Regional special districts are growing at a fast pace
One kind of special district that has grown at a fast pace is the regional district, says Steve Owens, who is Chief, Government Organization and Special Programs Branch, Governments Division at the U.S. Census Bureau in Washington, D.C. Owens bases his conclusion on the latest Census of Governments. The Census Bureau, however, has not developed a formal definition for this kind of special district. Go here for more Census info on governments in the U.S., including special districts.
A few pointers on regional districts
Owens says regional districts often develop in situations where existing governments pool their resources. For example, says Owens, “Seven or eight municipalities decide that it is more economical to provide their fire protection through a joint agency, so they will form a joint fire department.” Regional districts, says Owens, “can be formed for just about any public service you can imagine. It’s an economy of scale thing. Local government officials will look around and say, ‘Well, it would be easier if we got together with some of our neighbors to finance this, etc.’ The Census Bureau sees this going on quite a bit these days.”
How to locate regional special districts
One way to locate regional special districts is to look through the Census Bureau’s individual state descriptions. Go here for the descriptions.
The image at right is a Census Bureau map of government entities, including special districts, in the U.S. The map is from the latest (2012) Census of Governments.
You can find regional special districts in this Census publication of individual state descriptions. The key to look for in the descriptions, says Owens, is to see how the districts are formed, and what governments participate in them. The districts’ name often includes the term “regional.” These signs, says Owens, are strong indicators of a regional special district.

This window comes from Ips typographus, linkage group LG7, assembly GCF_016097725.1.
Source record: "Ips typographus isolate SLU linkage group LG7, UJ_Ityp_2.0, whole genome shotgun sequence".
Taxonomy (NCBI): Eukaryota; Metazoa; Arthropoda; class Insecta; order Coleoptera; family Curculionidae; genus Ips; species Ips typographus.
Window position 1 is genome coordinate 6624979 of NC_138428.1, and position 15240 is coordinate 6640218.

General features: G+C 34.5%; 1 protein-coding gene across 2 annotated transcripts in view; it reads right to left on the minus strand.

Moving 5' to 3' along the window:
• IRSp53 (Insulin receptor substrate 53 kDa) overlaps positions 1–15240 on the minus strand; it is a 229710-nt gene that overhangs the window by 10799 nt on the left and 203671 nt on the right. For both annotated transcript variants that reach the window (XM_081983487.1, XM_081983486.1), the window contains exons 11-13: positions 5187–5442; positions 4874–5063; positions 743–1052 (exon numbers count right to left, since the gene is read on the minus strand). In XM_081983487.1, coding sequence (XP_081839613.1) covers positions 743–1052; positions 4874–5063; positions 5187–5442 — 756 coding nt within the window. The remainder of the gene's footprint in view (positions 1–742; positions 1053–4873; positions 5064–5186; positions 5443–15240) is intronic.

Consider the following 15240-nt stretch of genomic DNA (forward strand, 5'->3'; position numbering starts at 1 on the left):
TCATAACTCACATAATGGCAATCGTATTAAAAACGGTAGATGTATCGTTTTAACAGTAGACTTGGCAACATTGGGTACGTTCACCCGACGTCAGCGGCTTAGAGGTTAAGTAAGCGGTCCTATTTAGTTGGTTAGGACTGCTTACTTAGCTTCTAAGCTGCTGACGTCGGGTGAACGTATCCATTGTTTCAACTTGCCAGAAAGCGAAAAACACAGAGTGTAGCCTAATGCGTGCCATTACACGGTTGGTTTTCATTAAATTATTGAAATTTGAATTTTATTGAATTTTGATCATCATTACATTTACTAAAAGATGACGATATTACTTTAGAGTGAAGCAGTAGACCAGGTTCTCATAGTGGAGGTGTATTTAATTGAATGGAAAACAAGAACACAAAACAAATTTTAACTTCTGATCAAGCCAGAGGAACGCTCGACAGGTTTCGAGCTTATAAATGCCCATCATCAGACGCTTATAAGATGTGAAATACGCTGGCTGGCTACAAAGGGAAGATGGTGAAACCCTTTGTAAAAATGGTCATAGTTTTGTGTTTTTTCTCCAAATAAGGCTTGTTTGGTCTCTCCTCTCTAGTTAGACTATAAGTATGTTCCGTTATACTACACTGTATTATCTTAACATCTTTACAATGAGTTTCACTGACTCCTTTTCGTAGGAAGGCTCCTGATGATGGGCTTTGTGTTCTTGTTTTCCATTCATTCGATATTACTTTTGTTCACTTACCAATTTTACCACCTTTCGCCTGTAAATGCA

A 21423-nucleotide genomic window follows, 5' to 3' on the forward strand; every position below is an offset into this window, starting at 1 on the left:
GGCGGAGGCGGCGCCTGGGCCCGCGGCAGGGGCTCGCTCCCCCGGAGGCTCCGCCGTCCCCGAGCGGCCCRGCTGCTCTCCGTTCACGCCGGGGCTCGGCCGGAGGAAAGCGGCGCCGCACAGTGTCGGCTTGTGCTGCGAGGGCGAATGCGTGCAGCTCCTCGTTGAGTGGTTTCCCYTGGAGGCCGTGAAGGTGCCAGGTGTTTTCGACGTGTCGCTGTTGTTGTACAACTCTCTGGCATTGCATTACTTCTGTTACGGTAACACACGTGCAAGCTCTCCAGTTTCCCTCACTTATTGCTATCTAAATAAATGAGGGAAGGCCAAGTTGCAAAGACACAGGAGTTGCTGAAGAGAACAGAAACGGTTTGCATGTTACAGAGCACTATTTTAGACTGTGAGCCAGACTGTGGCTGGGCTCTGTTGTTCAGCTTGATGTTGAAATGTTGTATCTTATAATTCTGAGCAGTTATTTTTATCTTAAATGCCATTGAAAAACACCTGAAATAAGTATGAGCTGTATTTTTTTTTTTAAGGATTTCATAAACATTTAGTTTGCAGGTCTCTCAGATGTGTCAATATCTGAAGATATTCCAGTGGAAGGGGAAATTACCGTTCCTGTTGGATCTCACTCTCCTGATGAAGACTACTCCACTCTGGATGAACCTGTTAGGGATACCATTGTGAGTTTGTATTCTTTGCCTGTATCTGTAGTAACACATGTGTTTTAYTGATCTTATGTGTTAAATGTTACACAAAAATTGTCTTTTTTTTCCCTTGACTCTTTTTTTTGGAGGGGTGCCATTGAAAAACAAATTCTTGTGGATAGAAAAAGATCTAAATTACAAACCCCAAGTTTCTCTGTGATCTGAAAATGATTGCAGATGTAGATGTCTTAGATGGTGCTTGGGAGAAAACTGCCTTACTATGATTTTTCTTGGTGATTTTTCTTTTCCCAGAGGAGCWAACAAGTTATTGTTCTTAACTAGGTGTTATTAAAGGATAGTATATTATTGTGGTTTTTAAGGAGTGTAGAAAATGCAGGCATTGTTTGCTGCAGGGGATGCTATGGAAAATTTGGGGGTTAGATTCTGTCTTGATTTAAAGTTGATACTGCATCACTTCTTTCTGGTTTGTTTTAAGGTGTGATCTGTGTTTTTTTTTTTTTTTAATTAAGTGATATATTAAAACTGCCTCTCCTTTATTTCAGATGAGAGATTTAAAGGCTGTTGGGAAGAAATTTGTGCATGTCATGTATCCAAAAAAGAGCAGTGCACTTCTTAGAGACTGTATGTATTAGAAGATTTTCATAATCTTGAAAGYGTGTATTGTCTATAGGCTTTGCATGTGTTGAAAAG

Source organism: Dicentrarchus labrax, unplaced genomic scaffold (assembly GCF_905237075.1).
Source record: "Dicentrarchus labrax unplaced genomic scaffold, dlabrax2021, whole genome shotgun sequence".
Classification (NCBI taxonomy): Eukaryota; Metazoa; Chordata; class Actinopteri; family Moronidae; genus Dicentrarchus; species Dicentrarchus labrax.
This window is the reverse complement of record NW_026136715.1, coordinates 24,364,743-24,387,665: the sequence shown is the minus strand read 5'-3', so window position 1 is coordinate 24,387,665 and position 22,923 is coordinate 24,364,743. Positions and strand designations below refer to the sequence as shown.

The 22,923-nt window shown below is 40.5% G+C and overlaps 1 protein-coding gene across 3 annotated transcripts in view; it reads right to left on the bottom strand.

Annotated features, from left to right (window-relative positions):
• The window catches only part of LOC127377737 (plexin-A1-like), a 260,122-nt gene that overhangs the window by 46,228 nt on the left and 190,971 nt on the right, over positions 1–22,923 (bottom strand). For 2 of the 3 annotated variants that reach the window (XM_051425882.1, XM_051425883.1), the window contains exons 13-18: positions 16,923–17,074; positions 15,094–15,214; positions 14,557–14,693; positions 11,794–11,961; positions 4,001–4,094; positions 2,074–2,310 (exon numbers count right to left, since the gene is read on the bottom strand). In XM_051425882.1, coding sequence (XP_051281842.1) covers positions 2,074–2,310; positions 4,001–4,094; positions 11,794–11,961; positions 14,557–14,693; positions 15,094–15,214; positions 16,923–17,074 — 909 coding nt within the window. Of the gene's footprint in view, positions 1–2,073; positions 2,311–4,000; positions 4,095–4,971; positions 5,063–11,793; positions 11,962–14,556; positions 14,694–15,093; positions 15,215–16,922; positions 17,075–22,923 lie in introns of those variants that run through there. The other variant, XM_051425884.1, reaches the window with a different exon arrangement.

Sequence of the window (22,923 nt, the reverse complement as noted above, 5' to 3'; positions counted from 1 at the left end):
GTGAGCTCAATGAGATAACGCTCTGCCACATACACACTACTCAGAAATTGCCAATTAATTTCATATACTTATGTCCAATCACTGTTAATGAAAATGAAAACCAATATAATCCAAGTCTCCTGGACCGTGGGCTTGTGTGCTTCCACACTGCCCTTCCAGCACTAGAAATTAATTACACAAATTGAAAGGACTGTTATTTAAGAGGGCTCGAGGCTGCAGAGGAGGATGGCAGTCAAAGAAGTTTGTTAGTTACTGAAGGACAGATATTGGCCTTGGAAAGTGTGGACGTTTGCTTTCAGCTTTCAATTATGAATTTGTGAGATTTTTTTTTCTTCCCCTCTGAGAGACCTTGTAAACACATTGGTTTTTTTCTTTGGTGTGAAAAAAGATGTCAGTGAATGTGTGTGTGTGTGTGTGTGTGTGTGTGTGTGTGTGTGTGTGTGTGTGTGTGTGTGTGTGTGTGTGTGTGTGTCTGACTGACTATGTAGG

One kind of regional district that is prevalent is the regional transit authority. “There are a lot of these, especially when you get into metro areas–there are numerous regional transit authorities,” says Owens. “When you look at a service like public transit, unless yours is a city that is quite isolated from everything else, generally it lends itself to running its operations on a regional basis.” Those kinds of regional transit authorities, says Owens, would be considered a regional district. He says they are a fast-growing form of special district.
Where are the largest regional districts?
The top 3 regional districts (districts which are formed by two or more governments) are the New York and New Jersey Port Authority which serves specific county areas in both states, the Los Angeles County Metro Transit Authority which serves LA County as well as several incorporated municipalities, and the Washington Metropolitan Area Transit Authority which serves Washington D.C., and various local governments in the states of Maryland and Virginia.
The 2011 total expenditures for those three districts (latest available) are shown below:
Port Authority of NY and NJ $6.1 billion dollars
LA County Metro Transit $3.6 billion
Wash Area Metro Transit $2.5 billion
Go here for information on the 2012 Census of Governments data. Governments data from the U.S. Census Bureau is being released on a piece-by-piece basis in 2014.